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Making direct air capture more efficient

A new technology for capturing carbon dioxide from air, Cryo-DAC can use existing infrastructure at ports for ships that transport liquefied natural gas and infrastructure used to prepare city gas.© CHUNYIP WONG/E+/Getty Images

Carbon capture is playing an increasingly prominent role in plans to combat climate change. A new process for direct air capture, which involves capturing carbon dioxide (CO2) from the atmosphere, promises to greatly enhance the efficiency of the technology.

“Direct air capture has great potential for removing CO2 from the atmosphere on massive scales,” says Soichiro Masuda at the R&D/Digital Division of the Japanese energy-provider Toho Gas. “And it has evolved rapidly in the past several years.”

Direct air capture complements other technologies that capture carbon from industrial emissions, but the lower levels of CO2 in atmospheric air make it considerably more challenging. “Efficiency has continued to be a challenge for direct air capture, as the steps that isolate CO2 from atmospheric air require the input of energy,” says Masuda. “Burning fossil fuel to provide the energy input ends up creating more carbon emission for the sake of capturing carbon.”

“Direct air capture technology is a key part of our corporate strategy to reach carbon neutrality by 2050,” says Masuda. Now, Toho Gas and Nagoya University, have started research and development into realizing carbon neutrality and have devised a way to largely overcome the problem of capturing carbon with an improved direct air capture technology called Cryo-DAC.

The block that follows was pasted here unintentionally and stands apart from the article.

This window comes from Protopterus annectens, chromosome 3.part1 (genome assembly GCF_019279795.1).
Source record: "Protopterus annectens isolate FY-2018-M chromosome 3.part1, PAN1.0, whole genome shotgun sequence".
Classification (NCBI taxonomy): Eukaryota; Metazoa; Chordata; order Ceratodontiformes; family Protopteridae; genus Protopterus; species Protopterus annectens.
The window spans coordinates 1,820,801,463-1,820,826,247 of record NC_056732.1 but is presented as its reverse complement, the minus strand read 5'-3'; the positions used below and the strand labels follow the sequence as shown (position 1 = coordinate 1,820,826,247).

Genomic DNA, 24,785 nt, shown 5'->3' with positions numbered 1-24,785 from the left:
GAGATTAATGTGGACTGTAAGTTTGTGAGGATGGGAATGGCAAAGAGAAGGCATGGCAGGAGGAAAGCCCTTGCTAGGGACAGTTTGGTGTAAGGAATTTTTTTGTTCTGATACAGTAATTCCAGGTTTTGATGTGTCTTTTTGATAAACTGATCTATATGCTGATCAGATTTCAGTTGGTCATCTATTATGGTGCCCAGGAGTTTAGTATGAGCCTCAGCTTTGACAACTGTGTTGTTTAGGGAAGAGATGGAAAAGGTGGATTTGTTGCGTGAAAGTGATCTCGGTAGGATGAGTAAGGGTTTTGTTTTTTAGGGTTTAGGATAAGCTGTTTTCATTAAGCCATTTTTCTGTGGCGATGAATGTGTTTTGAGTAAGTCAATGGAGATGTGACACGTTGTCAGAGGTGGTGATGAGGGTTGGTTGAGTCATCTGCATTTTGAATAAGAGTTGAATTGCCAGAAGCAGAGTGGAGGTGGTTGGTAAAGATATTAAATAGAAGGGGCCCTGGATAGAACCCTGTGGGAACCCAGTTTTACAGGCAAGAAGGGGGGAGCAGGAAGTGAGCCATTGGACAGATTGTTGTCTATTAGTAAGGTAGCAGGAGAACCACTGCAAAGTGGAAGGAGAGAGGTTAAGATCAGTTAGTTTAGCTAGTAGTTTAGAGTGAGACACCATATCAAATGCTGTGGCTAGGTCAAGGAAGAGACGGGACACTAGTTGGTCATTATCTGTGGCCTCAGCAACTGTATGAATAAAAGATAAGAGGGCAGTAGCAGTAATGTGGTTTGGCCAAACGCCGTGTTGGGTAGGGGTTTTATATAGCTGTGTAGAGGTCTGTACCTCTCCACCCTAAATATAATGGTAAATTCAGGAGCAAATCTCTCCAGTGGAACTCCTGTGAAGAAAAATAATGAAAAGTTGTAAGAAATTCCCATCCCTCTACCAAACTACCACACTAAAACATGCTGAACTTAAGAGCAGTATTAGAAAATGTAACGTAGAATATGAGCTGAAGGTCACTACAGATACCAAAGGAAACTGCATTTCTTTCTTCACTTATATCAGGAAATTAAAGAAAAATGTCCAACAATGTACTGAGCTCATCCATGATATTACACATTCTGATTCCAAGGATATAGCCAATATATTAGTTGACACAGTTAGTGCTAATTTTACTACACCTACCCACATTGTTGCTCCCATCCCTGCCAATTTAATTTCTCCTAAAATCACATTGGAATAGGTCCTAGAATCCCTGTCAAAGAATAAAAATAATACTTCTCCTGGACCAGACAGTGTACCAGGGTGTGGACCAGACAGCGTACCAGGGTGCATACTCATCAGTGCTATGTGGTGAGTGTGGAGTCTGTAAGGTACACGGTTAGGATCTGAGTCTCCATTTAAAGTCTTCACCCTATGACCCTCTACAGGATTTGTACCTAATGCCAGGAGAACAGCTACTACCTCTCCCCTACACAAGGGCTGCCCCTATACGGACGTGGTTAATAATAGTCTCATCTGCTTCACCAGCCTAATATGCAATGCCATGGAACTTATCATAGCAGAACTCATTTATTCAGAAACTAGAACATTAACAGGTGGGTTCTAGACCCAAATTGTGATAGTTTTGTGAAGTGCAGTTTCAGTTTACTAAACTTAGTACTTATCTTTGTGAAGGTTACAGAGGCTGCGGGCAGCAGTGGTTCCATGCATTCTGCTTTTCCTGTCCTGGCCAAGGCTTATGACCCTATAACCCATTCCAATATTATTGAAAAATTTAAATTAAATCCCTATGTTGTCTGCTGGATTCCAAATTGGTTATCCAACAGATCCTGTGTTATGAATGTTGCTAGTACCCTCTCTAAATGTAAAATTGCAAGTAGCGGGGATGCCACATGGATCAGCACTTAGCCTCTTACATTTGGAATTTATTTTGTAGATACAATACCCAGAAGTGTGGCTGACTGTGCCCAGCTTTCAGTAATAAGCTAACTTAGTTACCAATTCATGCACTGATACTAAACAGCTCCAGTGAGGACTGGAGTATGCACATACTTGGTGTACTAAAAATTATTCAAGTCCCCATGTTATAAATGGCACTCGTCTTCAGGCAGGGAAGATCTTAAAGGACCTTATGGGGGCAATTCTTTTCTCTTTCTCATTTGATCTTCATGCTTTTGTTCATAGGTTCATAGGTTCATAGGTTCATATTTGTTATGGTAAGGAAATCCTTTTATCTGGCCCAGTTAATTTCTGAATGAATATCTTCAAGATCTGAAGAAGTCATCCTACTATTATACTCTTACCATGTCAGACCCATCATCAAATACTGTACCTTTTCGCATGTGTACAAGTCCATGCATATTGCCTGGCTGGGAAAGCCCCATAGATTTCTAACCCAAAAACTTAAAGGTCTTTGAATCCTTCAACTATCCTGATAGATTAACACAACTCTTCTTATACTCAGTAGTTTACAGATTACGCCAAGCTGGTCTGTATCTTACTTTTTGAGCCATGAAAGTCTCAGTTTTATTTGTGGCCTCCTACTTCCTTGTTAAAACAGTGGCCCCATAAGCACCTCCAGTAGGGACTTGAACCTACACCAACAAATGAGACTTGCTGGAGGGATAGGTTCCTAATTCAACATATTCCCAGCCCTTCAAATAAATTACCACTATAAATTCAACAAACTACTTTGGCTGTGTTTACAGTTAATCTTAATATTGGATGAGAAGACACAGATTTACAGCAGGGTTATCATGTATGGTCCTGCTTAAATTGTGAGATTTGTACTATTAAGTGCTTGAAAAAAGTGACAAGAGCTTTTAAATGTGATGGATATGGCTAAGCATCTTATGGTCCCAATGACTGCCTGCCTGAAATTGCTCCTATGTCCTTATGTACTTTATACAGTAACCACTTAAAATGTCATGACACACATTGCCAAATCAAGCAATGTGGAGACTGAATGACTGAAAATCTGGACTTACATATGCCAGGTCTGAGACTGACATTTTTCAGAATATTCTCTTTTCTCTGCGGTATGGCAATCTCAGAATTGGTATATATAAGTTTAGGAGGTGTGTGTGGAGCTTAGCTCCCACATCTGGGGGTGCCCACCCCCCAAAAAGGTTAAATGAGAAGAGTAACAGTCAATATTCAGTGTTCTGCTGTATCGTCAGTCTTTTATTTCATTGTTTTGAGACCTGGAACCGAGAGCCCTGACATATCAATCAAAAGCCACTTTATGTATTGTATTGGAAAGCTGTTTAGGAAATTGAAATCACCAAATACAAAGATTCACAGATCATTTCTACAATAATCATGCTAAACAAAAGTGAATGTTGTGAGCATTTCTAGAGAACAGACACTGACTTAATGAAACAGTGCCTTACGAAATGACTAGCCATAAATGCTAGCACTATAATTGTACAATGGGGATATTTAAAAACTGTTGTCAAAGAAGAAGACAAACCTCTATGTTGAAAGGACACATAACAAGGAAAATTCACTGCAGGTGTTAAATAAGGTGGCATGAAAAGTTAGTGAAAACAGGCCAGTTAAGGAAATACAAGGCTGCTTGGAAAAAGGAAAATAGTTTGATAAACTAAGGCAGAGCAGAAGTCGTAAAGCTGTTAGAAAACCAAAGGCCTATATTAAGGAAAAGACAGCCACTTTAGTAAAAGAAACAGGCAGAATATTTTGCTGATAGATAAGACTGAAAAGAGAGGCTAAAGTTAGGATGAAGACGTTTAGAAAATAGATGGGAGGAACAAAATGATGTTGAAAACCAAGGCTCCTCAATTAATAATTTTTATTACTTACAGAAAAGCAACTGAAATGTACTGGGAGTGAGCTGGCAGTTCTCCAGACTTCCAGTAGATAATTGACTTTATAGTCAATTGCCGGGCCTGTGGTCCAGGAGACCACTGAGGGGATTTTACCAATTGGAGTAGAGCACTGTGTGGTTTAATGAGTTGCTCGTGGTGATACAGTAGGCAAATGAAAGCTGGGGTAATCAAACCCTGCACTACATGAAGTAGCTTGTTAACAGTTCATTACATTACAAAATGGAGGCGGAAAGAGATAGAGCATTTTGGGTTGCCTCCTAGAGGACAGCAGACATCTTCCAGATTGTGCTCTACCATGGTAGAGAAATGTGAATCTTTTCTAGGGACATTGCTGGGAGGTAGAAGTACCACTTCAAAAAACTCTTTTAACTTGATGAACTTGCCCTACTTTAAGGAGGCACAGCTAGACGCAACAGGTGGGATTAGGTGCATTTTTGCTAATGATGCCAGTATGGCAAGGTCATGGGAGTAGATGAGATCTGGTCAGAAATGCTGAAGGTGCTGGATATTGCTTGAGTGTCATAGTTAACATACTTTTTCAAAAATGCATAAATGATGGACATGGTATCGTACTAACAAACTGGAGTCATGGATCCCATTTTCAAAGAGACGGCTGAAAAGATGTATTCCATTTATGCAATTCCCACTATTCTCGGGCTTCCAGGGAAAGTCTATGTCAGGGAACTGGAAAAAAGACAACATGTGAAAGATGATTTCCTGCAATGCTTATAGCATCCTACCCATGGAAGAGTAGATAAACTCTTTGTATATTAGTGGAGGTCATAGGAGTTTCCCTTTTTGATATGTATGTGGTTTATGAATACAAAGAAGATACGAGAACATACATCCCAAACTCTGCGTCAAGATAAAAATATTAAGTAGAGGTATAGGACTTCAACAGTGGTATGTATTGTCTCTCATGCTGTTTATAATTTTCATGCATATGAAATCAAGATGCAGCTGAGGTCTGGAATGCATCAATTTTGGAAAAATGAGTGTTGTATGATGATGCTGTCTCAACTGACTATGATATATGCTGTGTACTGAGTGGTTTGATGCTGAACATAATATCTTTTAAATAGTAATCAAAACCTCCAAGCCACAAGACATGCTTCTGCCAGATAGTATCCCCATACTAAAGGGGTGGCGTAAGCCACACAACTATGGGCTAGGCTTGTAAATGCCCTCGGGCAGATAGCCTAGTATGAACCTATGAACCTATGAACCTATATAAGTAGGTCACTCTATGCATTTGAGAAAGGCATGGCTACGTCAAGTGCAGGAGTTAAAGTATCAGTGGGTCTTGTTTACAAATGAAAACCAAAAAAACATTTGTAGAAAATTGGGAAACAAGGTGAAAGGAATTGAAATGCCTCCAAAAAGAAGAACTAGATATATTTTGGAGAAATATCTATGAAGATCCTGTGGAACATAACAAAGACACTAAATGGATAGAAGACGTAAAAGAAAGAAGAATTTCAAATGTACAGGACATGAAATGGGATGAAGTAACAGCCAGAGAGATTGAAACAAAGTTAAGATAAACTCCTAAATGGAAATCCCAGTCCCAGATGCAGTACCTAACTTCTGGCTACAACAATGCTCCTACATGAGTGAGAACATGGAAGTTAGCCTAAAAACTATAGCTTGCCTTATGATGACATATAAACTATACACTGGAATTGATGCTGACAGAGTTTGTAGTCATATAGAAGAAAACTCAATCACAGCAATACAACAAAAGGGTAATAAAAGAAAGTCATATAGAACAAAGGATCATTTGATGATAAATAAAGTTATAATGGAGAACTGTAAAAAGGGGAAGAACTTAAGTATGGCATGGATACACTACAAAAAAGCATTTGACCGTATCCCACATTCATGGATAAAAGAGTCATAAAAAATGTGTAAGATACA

Diagram depicting the carbon cycle (left) of Cryo-DAC (right), the direct air capture technology developed by researchers at Toho Gas and Nagoya University.© Toho Gas Co., Ltd. and Nagoya University

No new infrastructure needed

A key advantage of recycling carbon by Cryo-DAC is that it can use existing infrastructure such as ports for ships that transport liquefied natural gas, along with the associated infrastructure used to prepare city gas for industrial and household use. Natural gas is imported in liquefied form at about −162 degrees Celsius. Japan is one of the world’s major importers of liquefied natural gas, accounting for nearly 20% of global imports.

“Ever since Japan first imported natural gas in 1969, we’ve been exploring ways to exploit the cold energy of liquid natural gas,” explains Masuda. “We think we’ve finally found a solution.” Liquefied natural gas is vaporized by exchanging heat with seawater; the cold energy generated in this exchange is used for industrial purposes such as liquefying industrial gases. Large amounts of the cold energy, however, was wasted.